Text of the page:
UC Berkeley students volunteer in underserved communities over spring break

Nearly 100 UC Berkeley students are participating in service-learning trips this week through the Cal Corps Public Service Center’s Alternative Breaks program. Seven trips spread throughout California and in New Orleans, each consisting of 12-14 student volunteers, are taking place March 20-26.

Each trip focuses on a specific social issue and is led by two student break leaders. The trips for Spring 2010 focus on housing and rebuilding in New Orleans, LA; health, education, and culture on the Campo Kumeyaay Native American reservation in Southern California; migrant farm workers’ rights in the Central Valley; border issues and immigration in Tijuana and San Diego; food justice and sustainability in the greater Bay Area; homelessness in the SF Bay Area; and free health clinics in South Los Angeles.

Break leader Julie Lee, who is co-leading the trip focused on food justice, stresses that “each trip should not be thought of as having a separate entity, but as addressing a grand network of social justice issues that every one of us as students, community members and people of this world should be responsible for.”

Participants on the trip enroll in a semester-long course facilitated by student break leaders who receive extensive leadership training. Even though recent university budget cuts have made trip funding increasingly difficult, this student-run program has been able to make the trips financially accessible to students through fund-raising and soliciting private donations.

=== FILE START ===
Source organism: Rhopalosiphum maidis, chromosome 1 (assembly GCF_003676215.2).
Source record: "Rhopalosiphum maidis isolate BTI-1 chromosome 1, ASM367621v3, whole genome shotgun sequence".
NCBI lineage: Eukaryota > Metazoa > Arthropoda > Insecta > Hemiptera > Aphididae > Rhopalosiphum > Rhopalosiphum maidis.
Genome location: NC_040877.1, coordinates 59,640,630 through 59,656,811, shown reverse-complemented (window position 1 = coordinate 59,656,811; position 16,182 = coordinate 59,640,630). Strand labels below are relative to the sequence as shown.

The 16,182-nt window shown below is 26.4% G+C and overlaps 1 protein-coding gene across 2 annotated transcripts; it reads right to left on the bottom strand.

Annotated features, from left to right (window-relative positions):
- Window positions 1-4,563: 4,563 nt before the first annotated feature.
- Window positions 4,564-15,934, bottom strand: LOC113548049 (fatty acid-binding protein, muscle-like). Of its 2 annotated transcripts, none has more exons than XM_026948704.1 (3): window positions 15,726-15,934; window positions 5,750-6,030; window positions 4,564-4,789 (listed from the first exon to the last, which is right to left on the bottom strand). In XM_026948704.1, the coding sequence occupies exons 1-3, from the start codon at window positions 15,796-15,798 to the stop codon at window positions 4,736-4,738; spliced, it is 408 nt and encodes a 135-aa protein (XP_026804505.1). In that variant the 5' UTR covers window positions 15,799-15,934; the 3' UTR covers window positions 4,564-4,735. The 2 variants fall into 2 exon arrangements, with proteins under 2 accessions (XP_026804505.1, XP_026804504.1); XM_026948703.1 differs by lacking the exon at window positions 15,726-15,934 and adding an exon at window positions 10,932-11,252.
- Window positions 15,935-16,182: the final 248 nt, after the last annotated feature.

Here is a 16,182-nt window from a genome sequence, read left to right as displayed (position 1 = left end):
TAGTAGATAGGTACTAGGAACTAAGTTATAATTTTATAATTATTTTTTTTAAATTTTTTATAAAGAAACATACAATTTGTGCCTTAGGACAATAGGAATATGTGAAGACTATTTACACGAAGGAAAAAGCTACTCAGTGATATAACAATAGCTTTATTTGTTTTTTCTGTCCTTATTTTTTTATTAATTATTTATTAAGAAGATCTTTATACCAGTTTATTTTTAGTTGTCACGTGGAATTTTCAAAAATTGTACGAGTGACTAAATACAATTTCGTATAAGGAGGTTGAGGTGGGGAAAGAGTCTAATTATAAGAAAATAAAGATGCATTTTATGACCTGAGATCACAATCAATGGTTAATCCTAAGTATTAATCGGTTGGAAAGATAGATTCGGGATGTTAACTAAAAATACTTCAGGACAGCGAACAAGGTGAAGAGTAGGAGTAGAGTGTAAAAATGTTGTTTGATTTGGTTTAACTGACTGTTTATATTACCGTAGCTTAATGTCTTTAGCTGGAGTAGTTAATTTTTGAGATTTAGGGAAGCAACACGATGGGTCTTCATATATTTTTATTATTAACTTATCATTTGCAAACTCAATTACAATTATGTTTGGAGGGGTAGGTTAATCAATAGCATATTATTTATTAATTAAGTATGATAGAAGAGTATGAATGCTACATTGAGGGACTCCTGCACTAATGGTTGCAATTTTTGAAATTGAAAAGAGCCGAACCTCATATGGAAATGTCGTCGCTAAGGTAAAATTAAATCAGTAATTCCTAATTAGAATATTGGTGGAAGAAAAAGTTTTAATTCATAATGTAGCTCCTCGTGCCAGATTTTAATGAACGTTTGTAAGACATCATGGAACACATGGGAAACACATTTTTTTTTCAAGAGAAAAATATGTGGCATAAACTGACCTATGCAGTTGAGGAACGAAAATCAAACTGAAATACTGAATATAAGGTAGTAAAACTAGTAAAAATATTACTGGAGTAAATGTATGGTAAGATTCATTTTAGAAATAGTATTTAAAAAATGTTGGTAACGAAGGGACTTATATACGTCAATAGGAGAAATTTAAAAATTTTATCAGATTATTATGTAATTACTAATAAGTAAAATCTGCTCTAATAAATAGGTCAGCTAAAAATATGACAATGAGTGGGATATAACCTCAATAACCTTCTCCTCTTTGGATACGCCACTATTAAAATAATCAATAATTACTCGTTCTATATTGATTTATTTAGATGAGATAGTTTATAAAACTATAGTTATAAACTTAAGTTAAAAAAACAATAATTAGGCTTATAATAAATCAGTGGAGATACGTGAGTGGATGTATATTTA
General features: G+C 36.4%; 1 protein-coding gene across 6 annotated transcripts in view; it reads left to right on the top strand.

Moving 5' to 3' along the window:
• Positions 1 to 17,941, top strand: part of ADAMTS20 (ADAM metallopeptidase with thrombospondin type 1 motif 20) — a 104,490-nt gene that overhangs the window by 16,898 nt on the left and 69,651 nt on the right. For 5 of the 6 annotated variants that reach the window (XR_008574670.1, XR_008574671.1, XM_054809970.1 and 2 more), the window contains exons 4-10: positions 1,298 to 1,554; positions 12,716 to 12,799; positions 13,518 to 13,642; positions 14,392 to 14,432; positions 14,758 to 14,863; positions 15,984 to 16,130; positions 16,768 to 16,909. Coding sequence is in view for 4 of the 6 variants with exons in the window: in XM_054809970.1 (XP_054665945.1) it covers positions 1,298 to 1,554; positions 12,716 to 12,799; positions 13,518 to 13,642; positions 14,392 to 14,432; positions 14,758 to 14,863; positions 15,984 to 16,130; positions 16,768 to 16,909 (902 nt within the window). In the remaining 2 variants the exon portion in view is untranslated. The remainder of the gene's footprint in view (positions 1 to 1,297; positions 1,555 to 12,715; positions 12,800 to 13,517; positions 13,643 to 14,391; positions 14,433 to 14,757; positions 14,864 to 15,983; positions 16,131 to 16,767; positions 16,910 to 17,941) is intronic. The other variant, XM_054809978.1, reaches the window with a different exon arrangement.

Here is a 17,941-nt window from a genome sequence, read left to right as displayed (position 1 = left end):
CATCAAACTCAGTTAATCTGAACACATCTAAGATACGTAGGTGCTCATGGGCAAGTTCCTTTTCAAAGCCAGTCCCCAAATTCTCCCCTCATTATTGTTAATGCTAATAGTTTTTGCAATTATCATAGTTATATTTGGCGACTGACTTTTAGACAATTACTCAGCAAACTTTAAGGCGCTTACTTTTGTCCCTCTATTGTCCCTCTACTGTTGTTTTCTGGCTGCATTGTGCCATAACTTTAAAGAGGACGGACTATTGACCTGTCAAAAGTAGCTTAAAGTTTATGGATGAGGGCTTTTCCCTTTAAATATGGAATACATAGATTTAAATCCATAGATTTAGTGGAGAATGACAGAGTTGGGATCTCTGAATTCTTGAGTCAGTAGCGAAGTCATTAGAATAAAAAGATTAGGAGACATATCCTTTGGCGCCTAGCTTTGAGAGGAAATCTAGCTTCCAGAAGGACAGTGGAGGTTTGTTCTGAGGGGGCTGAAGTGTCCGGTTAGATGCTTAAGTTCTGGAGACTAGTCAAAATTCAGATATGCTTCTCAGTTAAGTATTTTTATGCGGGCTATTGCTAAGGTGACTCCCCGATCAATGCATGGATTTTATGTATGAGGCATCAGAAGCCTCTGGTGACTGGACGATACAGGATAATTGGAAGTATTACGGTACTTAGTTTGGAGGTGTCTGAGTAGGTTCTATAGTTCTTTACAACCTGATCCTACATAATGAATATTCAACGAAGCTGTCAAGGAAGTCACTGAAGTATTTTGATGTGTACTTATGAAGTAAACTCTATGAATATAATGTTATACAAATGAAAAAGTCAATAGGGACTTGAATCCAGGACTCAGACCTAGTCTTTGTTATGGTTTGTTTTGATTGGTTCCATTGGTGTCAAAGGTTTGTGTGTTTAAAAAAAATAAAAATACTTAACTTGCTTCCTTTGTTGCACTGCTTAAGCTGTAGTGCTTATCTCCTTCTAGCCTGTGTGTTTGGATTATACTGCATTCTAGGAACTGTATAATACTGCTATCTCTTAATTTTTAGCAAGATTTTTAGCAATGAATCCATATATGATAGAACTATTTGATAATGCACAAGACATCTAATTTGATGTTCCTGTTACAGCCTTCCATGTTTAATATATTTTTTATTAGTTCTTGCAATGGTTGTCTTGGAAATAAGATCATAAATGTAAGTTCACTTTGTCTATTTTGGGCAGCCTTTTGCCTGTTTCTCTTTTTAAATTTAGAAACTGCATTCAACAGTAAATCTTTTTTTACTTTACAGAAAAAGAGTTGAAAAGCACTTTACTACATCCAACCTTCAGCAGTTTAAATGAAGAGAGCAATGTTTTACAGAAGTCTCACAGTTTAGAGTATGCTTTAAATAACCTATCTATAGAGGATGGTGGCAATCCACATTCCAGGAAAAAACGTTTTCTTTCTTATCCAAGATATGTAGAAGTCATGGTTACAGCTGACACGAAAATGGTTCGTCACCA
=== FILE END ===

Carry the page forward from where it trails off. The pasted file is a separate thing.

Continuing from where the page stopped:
Amit Pande, a break leader for the Campo Kumeyaay trip, hopes that “participants will be able to use their Alternative Breaks experience to be lifelong advocates for social justice and create positive change in their communities.”

Alternative Breaks at UC Berkeley started in 2001 with two trips. Its founding idea was to lead teams of college students to unfamiliar environments, as an alternative to conventional college spring breaks. This immersion experience invites students to critically examine complex social issues by directly engaging with the communities involved. Most importantly, the program encourages students to take their experiences from these trips and continue to engage in social action in their own communities at home.